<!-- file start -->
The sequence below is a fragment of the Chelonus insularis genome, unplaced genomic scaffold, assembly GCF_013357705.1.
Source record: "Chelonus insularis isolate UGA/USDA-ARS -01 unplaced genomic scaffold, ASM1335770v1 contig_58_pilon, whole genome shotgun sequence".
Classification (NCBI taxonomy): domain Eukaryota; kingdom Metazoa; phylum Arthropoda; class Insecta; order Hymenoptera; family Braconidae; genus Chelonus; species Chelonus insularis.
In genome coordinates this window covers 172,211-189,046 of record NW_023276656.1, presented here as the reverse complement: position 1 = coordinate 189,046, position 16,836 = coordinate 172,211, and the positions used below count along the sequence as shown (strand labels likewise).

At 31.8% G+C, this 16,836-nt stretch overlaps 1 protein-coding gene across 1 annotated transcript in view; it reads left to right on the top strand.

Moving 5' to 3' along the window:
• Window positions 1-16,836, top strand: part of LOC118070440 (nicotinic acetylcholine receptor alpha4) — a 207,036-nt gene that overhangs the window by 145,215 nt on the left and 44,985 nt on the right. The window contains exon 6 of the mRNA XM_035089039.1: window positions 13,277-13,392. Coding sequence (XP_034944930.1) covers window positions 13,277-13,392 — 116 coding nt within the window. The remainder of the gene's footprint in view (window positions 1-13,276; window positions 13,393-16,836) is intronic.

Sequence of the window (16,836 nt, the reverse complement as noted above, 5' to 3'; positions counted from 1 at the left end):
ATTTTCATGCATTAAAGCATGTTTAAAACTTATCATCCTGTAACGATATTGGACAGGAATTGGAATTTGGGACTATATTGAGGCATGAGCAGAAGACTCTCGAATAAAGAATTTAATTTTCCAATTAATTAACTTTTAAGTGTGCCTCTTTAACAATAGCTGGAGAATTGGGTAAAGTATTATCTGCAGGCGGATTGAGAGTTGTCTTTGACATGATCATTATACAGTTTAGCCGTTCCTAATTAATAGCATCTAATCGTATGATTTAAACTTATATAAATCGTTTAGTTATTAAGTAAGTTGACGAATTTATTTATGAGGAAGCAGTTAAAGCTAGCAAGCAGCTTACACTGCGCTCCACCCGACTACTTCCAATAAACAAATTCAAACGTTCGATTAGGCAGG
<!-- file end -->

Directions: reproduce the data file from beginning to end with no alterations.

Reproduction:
The sequence below is a fragment of the Chelonus insularis genome, unplaced genomic scaffold, assembly GCF_013357705.1.
Source record: "Chelonus insularis isolate UGA/USDA-ARS -01 unplaced genomic scaffold, ASM1335770v1 contig_58_pilon, whole genome shotgun sequence".
Classification (NCBI taxonomy): domain Eukaryota; kingdom Metazoa; phylum Arthropoda; class Insecta; order Hymenoptera; family Braconidae; genus Chelonus; species Chelonus insularis.
In genome coordinates this window covers 172,211-189,046 of record NW_023276656.1, presented here as the reverse complement: position 1 = coordinate 189,046, position 16,836 = coordinate 172,211, and the positions used below count along the sequence as shown (strand labels likewise).

At 31.8% G+C, this 16,836-nt stretch overlaps 1 protein-coding gene across 1 annotated transcript in view; it reads left to right on the top strand.

Moving 5' to 3' along the window:
• Window positions 1-16,836, top strand: part of LOC118070440 (nicotinic acetylcholine receptor alpha4) — a 207,036-nt gene that overhangs the window by 145,215 nt on the left and 44,985 nt on the right. The window contains exon 6 of the mRNA XM_035089039.1: window positions 13,277-13,392. Coding sequence (XP_034944930.1) covers window positions 13,277-13,392 — 116 coding nt within the window. The remainder of the gene's footprint in view (window positions 1-13,276; window positions 13,393-16,836) is intronic.

Sequence of the window (16,836 nt, the reverse complement as noted above, 5' to 3'; positions counted from 1 at the left end):
ATTTTCATGCATTAAAGCATGTTTAAAACTTATCATCCTGTAACGATATTGGACAGGAATTGGAATTTGGGACTATATTGAGGCATGAGCAGAAGACTCTCGAATAAAGAATTTAATTTTCCAATTAATTAACTTTTAAGTGTGCCTCTTTAACAATAGCTGGAGAATTGGGTAAAGTATTATCTGCAGGCGGATTGAGAGTTGTCTTTGACATGATCATTATACAGTTTAGCCGTTCCTAATTAATAGCATCTAATCGTATGATTTAAACTTATATAAATCGTTTAGTTATTAAGTAAGTTGACGAATTTATTTATGAGGAAGCAGTTAAAGCTAGCAAGCAGCTTACACTGCGCTCCACCCGACTACTTCCAATAAACAAATTCAAACGTTCGATTAGGCAGG